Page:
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Baphia nitida - Lodd.
                 
Common Name Camwood, Baphia
Family Fabaceae
USDA hardiness 10-12
Known Hazards None known
Habitats An understorey tree in wetter parts of the coastal regions, in rainforest, in secondary forest and on abandoned farmland, from sea-level up to 600 metres[ 299 ].
Range Western Tropical Africa - Senegal to Gabon.
Edibility Rating  
Other Uses  
Weed Potential No
Medicinal Rating  
Care
Tender Moist Soil Full sun

Summary
Camwood (Baphia nitida), otherwise known as African sandalwood or barwood, is a leguminous, shrubby, hard-wooded, erect small tree native to central west Africa. It grows up to 2.5 ? 10 m tall and 45cm across and usually planted as an ornamental shade tree or hedge. The bark and heartwood are great sources of a high quality red dye used to dye raffia and cotton textiles. Camwood is also used as a medicinal plant. In particular, it has been used in traditional African medicine. The leaves have inflammatory activities, antidiarrheal effects, and analgesic activities. Powdered heartwood can be made into ointment with shea butter for sprains, swollen joints, and rheumatic pains. Roots have medicinal properties as well. The twigs are used as chewing sticks. The seeds are edible. Other Names: Barwood, Dolo, Doro, African Sandalwood.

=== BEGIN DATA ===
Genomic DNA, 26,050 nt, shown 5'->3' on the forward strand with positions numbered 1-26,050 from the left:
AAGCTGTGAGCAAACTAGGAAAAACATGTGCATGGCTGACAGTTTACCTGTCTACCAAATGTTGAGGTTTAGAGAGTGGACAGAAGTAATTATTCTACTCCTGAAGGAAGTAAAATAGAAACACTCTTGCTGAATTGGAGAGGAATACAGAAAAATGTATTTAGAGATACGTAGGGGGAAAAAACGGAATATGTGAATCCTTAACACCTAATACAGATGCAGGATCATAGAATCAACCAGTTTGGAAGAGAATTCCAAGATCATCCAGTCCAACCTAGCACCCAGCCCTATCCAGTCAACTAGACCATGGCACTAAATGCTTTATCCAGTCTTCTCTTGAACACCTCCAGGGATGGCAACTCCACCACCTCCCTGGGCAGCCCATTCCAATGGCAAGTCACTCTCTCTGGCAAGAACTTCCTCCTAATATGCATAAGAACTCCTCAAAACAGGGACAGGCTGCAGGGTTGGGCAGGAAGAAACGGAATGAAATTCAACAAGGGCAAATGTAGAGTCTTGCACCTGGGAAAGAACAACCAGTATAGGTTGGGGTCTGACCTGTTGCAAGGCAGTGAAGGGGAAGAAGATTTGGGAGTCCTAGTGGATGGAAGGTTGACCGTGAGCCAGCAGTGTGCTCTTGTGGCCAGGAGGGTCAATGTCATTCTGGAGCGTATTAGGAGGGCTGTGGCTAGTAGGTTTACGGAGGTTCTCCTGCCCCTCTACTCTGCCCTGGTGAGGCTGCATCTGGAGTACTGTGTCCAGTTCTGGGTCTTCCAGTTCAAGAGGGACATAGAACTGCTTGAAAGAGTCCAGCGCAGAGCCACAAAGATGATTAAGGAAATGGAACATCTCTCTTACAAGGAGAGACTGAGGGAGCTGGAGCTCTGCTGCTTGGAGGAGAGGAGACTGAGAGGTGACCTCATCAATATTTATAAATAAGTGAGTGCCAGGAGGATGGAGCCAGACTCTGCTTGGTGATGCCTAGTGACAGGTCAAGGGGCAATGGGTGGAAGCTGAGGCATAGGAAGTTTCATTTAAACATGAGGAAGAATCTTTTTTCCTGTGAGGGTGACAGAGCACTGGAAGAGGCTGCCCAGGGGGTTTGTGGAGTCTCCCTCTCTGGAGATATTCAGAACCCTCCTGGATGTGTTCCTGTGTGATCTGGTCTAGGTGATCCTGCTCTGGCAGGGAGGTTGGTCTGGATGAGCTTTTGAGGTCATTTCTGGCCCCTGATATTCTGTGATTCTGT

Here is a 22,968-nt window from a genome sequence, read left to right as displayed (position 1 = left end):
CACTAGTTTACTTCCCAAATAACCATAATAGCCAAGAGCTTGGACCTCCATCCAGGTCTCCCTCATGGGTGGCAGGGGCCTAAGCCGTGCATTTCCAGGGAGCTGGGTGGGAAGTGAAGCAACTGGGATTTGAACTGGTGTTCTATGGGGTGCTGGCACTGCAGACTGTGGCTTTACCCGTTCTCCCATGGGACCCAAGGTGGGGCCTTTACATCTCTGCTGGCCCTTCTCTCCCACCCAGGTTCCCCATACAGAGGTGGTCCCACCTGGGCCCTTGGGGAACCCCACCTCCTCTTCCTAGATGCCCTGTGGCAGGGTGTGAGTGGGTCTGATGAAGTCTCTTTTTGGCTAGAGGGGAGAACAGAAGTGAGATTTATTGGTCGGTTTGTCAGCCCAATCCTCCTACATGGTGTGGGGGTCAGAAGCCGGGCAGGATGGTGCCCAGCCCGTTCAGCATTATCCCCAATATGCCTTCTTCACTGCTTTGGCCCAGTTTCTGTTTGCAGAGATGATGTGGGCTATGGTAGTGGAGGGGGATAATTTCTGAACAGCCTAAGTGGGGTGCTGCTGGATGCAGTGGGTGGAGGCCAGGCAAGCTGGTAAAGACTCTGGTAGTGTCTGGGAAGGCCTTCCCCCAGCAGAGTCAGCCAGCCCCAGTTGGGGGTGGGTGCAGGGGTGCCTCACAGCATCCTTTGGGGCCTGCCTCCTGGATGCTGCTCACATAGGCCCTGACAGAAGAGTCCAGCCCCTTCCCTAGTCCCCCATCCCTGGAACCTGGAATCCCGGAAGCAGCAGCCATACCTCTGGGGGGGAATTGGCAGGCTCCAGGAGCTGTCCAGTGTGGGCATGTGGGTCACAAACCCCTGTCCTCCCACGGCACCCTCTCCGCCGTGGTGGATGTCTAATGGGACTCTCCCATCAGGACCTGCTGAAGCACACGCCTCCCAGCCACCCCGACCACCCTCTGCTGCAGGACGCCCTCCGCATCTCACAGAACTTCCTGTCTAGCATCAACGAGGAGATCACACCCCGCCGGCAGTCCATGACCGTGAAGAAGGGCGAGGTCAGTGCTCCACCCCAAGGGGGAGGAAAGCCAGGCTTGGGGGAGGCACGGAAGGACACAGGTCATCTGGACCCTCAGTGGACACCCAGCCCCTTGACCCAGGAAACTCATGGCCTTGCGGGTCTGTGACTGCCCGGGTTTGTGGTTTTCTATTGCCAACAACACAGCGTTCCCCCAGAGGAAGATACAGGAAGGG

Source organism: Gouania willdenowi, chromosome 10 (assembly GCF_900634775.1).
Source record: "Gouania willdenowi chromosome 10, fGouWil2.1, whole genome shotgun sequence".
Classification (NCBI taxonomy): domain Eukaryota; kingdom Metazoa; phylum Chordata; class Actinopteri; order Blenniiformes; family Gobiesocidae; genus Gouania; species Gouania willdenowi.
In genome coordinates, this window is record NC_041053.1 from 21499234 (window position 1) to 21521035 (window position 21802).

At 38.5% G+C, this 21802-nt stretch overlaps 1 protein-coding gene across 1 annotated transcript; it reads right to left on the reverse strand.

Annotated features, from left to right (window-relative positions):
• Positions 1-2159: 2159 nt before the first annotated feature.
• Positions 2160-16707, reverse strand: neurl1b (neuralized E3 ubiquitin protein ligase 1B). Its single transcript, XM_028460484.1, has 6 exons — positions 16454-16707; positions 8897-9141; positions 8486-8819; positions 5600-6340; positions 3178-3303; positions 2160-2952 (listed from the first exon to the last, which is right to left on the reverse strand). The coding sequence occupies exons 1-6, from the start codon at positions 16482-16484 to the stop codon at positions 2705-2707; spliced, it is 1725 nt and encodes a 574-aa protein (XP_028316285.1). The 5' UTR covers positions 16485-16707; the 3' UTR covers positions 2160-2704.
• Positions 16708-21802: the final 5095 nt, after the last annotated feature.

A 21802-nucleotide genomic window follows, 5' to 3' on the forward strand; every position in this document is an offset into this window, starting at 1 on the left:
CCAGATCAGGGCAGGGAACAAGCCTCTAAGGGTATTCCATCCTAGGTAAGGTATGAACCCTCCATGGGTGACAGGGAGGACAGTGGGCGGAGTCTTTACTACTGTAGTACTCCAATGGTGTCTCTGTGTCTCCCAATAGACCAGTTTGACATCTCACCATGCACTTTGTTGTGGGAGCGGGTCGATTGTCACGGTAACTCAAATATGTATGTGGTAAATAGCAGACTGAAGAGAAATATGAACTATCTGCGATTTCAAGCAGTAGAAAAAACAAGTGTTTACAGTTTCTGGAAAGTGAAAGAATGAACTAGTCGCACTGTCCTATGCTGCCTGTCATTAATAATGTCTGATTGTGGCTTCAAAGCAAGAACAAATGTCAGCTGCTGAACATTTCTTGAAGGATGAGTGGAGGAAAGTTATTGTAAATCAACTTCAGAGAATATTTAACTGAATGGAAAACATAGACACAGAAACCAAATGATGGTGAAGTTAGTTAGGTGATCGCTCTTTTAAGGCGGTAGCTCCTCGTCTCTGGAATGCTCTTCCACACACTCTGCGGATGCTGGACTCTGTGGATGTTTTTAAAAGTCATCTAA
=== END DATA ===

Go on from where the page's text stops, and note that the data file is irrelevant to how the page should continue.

Baphia nitida Camwood, Baphia


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Baphia nitida Camwood, Baphia
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Physical Characteristics
 icon of manicon of cone
Baphia nitida is an evergreen Tree growing to 10 m (32ft) by 10 m (32ft).
It is hardy to zone (UK) 10. It can fix Nitrogen.
Suitable for: light (sandy), medium (loamy) and heavy (clay) soils and prefers well-drained soil. Suitable pH: acid, neutral and basic (alkaline) soils and can grow in very acid soils.
It cannot grow in the shade. It prefers moist soil.

Synonyms
Baphia angolensis Lest.-Garl. Baphia barombiensis Taub. Baphia haematoxylon (Schum. & Thonn.) Hook.

Habitats
Edible Uses
Edible portion: Seeds. The seeds are edible[ 299 ].
Medicinal Uses